Finally, my promised Sammy Kaye post--1962's New Twists on Old Favorites--and sorry it took so long. And, the big question: Do I like it? Did it please your blogger? I'm not sure, really. However, I am impressed by how brilliantly this succeeds in its primary mission: The merging of Sammy Kaye's "sweet band" (aka, "Mickey") style with that 1960 and 1962 dance craze which heralded a new era of popular music. That is, if you believe in the contemporary hype. In my mind, the question remains: Why was this particular dance, the music for which was standard eight-to-the-bar boogie-woogie (instrumental blues), greeted as an epic moment in pop music history? Most answers offered in this regard are classic tautologies. Such as, "It was a dance which crossed generational lines." Which I find weird, since the chief objection to r&r dances (on the part of grownups) was their absence of close contact. Rewind back to the 1830s, and the waltz was scandalous BECUASE of its close-contact nature. Yes, such perceptions often do a 180 over time. What is correct becomes incorrect, and what is is incorrect, etc.
But any answer which generates further whys (such as, "The twist crossed generational lines") is tautological. Circular, even. X is so because x is so. In a word, "Because." To me, the vastly over-the-top reaction to the twist makes no sense. If there was a perceived cultural need for a style which put grownups and teens on the same page, why this one?
And could that be Barbara Nichols posing on the cover? I can easily imagine Barbara taking such a gig. At any rate, the model is Barbara Nichols-esque, anyway. Here's Barbara Nichols. A nice picture of her, um, face:
For vocals, we get the Kaydets and SPC great Laura Leslie, typically with spoken intros by Kaye. And, again, these tracks are a remarkable marriage of Kaye's brand of big band and the twist beat (eight-to-the-bar with a backbeat, a la Chuck Berry and the Beatles). But... Kaye started recording in 1937 (according to Brian Rust), and so why does the song list focus on the 1910s and 1920s (exception: 1939's We'll Meet Again)? The arrangements are true to his style (if we make allowance for the boogie-woogie twist pulse), but the titles are not true to his era. Was Decca expecting listeners to associate Kaye with the Victor Military Band, Paul Whiteman, and the Original Dixieland Jazz Band?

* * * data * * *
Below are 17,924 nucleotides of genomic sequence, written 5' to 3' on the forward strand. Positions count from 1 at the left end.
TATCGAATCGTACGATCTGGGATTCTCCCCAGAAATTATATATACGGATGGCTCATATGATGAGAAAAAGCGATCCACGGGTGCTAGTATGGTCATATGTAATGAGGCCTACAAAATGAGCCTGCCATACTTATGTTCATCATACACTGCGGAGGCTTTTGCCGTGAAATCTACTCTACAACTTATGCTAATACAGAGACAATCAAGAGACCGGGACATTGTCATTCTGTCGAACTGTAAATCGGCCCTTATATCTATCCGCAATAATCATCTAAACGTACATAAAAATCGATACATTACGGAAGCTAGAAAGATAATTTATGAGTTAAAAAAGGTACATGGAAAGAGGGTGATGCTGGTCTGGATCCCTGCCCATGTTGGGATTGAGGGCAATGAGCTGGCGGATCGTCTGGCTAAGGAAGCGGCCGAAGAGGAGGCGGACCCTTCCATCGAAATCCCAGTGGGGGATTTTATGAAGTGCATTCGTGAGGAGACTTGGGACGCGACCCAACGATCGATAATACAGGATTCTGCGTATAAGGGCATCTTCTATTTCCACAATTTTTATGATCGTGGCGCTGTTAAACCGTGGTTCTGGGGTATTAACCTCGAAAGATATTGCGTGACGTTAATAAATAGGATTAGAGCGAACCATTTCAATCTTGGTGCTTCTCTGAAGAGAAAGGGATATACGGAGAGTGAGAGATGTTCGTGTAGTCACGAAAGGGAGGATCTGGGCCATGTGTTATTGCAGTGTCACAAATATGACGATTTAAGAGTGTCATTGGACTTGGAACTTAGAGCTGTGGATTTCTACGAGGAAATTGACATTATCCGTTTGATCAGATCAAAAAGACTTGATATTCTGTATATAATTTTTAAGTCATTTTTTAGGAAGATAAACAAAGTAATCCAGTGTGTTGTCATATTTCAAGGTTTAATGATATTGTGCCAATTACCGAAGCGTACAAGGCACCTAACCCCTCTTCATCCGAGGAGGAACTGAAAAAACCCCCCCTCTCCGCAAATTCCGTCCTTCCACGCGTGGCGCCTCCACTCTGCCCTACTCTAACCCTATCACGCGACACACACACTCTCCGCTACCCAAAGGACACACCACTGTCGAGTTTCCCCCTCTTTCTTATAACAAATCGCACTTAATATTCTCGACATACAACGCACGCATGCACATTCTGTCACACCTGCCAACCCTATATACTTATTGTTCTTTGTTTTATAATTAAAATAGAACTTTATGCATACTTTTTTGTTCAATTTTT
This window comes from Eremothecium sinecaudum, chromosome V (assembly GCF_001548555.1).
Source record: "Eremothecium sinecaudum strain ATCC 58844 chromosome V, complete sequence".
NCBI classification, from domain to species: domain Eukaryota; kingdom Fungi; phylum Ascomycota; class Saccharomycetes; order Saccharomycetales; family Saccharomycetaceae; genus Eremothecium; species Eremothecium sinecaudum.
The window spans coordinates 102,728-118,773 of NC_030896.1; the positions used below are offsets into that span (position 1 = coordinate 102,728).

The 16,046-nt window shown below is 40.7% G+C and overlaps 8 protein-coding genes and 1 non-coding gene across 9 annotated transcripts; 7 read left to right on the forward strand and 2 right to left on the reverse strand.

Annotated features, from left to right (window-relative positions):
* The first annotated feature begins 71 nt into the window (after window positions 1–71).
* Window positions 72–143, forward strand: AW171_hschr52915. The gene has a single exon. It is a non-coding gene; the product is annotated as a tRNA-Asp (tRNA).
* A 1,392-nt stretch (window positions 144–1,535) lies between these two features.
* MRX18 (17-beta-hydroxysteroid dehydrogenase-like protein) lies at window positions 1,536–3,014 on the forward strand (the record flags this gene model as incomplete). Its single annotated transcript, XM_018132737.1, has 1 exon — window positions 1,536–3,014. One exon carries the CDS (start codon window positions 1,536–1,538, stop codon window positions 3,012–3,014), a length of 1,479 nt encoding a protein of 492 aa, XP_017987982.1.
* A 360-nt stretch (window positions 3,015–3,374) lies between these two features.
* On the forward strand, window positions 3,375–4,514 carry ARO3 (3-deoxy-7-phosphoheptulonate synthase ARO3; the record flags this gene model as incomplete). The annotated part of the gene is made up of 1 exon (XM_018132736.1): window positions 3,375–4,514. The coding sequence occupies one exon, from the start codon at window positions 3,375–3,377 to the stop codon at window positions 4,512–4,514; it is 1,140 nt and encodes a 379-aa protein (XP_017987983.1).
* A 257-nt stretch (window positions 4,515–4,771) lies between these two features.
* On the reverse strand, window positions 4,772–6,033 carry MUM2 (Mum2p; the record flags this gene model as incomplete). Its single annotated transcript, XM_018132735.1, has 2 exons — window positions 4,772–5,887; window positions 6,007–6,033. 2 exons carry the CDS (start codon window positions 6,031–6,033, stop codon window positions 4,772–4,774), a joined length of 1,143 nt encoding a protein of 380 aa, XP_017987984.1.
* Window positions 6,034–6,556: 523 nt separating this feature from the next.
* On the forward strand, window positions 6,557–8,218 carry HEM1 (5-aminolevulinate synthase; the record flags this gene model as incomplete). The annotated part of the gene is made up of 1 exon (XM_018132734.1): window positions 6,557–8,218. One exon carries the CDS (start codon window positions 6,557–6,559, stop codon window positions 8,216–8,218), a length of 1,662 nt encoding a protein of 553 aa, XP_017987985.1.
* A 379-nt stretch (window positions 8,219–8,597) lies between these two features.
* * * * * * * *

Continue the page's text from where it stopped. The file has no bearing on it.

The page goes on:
There are the questions which haunt us as we travel along this mortal coil. So, my verdict for the moment: This effort accomplishes precisely what it sets out to do as far as expertly merging a "sweet band" style with Chubby Checker (and with impressive musicianship), its song choices are anachronistic, and Laura Leslie should have been given more chances to shine on vinyl. Her brief discography doesn't befit her talent. I may grow to love this, but at the moment I'm very impressed by its originality and expert presentation. Clever title, too, though I would have liked "Twist and Sway With Sammy Kaye."
Enjoy! Oh, and I neglected to note that this was another thrift gift from Diane. Thanks, Diane!
DOWNLOAD: New Twists on Old Favorites--Sammy Kaye and His Orch. (Decca DL 4247, 1962.
Alexander's Ragtime Band
After You've Gone
Doodle Dee Doo
Who's Sorry Now
We'll Meet Again
I Wish I Could Shimmy Like My Sister Kate
That's My Weakness Now
The Darktown Strutters' Ball
Somebody Stole My Gal
Five Foot Two Eyes of Blue (Has Anybody Seen My Gal)
It's Sunday Down in Caroline